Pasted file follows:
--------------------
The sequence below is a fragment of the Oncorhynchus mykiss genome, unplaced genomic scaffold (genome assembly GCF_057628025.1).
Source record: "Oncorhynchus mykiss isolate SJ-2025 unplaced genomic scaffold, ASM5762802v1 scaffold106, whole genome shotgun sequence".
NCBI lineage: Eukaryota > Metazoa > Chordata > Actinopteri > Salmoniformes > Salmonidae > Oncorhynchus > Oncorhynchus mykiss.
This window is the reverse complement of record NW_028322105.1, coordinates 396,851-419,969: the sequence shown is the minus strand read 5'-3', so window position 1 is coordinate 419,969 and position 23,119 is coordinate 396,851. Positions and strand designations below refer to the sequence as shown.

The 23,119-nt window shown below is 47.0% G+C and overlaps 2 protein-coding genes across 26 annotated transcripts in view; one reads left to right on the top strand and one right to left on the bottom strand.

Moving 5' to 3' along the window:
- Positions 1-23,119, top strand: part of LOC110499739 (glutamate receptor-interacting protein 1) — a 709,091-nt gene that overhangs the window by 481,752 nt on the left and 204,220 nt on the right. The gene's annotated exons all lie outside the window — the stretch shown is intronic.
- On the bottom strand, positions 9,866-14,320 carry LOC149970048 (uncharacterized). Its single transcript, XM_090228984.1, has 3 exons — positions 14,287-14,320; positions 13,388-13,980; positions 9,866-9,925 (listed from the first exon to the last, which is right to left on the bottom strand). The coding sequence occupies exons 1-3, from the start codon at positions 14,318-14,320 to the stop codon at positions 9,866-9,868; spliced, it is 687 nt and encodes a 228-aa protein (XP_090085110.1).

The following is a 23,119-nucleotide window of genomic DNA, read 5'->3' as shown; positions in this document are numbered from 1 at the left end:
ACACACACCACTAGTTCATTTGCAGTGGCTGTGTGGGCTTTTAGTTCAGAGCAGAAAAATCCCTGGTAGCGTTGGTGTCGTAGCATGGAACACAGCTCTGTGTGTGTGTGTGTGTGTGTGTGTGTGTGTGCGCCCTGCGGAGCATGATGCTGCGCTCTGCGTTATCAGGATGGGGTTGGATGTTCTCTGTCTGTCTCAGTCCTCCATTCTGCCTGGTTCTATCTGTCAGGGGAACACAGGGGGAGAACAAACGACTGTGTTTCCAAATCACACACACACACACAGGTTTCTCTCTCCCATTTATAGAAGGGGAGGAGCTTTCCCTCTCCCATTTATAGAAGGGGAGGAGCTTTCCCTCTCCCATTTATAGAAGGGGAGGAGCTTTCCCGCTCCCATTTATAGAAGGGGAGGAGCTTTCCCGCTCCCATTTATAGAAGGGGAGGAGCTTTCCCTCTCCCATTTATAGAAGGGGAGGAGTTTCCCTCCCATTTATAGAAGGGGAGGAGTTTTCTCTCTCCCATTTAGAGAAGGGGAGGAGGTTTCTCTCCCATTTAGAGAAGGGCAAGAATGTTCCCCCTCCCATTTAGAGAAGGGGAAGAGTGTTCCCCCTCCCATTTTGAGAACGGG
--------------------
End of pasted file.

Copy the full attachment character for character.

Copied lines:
The sequence below is a fragment of the Oncorhynchus mykiss genome, unplaced genomic scaffold (genome assembly GCF_057628025.1).
Source record: "Oncorhynchus mykiss isolate SJ-2025 unplaced genomic scaffold, ASM5762802v1 scaffold106, whole genome shotgun sequence".
NCBI lineage: Eukaryota > Metazoa > Chordata > Actinopteri > Salmoniformes > Salmonidae > Oncorhynchus > Oncorhynchus mykiss.
This window is the reverse complement of record NW_028322105.1, coordinates 396,851-419,969: the sequence shown is the minus strand read 5'-3', so window position 1 is coordinate 419,969 and position 23,119 is coordinate 396,851. Positions and strand designations below refer to the sequence as shown.

The 23,119-nt window shown below is 47.0% G+C and overlaps 2 protein-coding genes across 26 annotated transcripts in view; one reads left to right on the top strand and one right to left on the bottom strand.

Moving 5' to 3' along the window:
- Positions 1-23,119, top strand: part of LOC110499739 (glutamate receptor-interacting protein 1) — a 709,091-nt gene that overhangs the window by 481,752 nt on the left and 204,220 nt on the right. The gene's annotated exons all lie outside the window — the stretch shown is intronic.
- On the bottom strand, positions 9,866-14,320 carry LOC149970048 (uncharacterized). Its single transcript, XM_090228984.1, has 3 exons — positions 14,287-14,320; positions 13,388-13,980; positions 9,866-9,925 (listed from the first exon to the last, which is right to left on the bottom strand). The coding sequence occupies exons 1-3, from the start codon at positions 14,318-14,320 to the stop codon at positions 9,866-9,868; spliced, it is 687 nt and encodes a 228-aa protein (XP_090085110.1).

The following is a 23,119-nucleotide window of genomic DNA, read 5'->3' as shown; positions in this document are numbered from 1 at the left end:
ACACACACCACTAGTTCATTTGCAGTGGCTGTGTGGGCTTTTAGTTCAGAGCAGAAAAATCCCTGGTAGCGTTGGTGTCGTAGCATGGAACACAGCTCTGTGTGTGTGTGTGTGTGTGTGTGTGTGTGTGCGCCCTGCGGAGCATGATGCTGCGCTCTGCGTTATCAGGATGGGGTTGGATGTTCTCTGTCTGTCTCAGTCCTCCATTCTGCCTGGTTCTATCTGTCAGGGGAACACAGGGGGAGAACAAACGACTGTGTTTCCAAATCACACACACACACACAGGTTTCTCTCTCCCATTTATAGAAGGGGAGGAGCTTTCCCTCTCCCATTTATAGAAGGGGAGGAGCTTTCCCTCTCCCATTTATAGAAGGGGAGGAGCTTTCCCGCTCCCATTTATAGAAGGGGAGGAGCTTTCCCGCTCCCATTTATAGAAGGGGAGGAGCTTTCCCTCTCCCATTTATAGAAGGGGAGGAGTTTCCCTCCCATTTATAGAAGGGGAGGAGTTTTCTCTCTCCCATTTAGAGAAGGGGAGGAGGTTTCTCTCCCATTTAGAGAAGGGCAAGAATGTTCCCCCTCCCATTTAGAGAAGGGGAAGAGTGTTCCCCCTCCCATTTTGAGAACGGG